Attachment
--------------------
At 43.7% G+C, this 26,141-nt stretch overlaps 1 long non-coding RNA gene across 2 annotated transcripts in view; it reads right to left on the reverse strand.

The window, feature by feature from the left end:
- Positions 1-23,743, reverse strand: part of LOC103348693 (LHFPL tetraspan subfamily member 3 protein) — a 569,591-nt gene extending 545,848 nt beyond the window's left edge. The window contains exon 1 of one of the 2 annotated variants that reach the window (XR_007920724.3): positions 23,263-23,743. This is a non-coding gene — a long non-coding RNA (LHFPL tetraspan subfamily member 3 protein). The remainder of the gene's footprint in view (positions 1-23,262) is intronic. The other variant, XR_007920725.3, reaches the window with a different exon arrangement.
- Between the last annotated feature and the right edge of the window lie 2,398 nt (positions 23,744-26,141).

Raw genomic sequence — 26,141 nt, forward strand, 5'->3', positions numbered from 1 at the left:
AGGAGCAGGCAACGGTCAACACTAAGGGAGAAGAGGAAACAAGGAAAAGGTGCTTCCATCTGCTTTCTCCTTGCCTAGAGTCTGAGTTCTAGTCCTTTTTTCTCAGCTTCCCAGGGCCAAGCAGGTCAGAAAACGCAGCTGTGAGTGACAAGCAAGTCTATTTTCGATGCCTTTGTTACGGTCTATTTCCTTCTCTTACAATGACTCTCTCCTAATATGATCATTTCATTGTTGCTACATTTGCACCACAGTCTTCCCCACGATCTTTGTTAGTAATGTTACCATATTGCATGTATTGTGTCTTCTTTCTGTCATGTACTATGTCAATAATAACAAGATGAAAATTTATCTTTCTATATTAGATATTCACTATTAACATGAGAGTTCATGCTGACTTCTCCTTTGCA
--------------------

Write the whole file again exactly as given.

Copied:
At 43.7% G+C, this 26,141-nt stretch overlaps 1 long non-coding RNA gene across 2 annotated transcripts in view; it reads right to left on the reverse strand.

The window, feature by feature from the left end:
- Positions 1-23,743, reverse strand: part of LOC103348693 (LHFPL tetraspan subfamily member 3 protein) — a 569,591-nt gene extending 545,848 nt beyond the window's left edge. The window contains exon 1 of one of the 2 annotated variants that reach the window (XR_007920724.3): positions 23,263-23,743. This is a non-coding gene — a long non-coding RNA (LHFPL tetraspan subfamily member 3 protein). The remainder of the gene's footprint in view (positions 1-23,262) is intronic. The other variant, XR_007920725.3, reaches the window with a different exon arrangement.
- Between the last annotated feature and the right edge of the window lie 2,398 nt (positions 23,744-26,141).

Raw genomic sequence — 26,141 nt, forward strand, 5'->3', positions numbered from 1 at the left:
AGGAGCAGGCAACGGTCAACACTAAGGGAGAAGAGGAAACAAGGAAAAGGTGCTTCCATCTGCTTTCTCCTTGCCTAGAGTCTGAGTTCTAGTCCTTTTTTCTCAGCTTCCCAGGGCCAAGCAGGTCAGAAAACGCAGCTGTGAGTGACAAGCAAGTCTATTTTCGATGCCTTTGTTACGGTCTATTTCCTTCTCTTACAATGACTCTCTCCTAATATGATCATTTCATTGTTGCTACATTTGCACCACAGTCTTCCCCACGATCTTTGTTAGTAATGTTACCATATTGCATGTATTGTGTCTTCTTTCTGTCATGTACTATGTCAATAATAACAAGATGAAAATTTATCTTTCTATATTAGATATTCACTATTAACATGAGAGTTCATGCTGACTTCTCCTTTGCA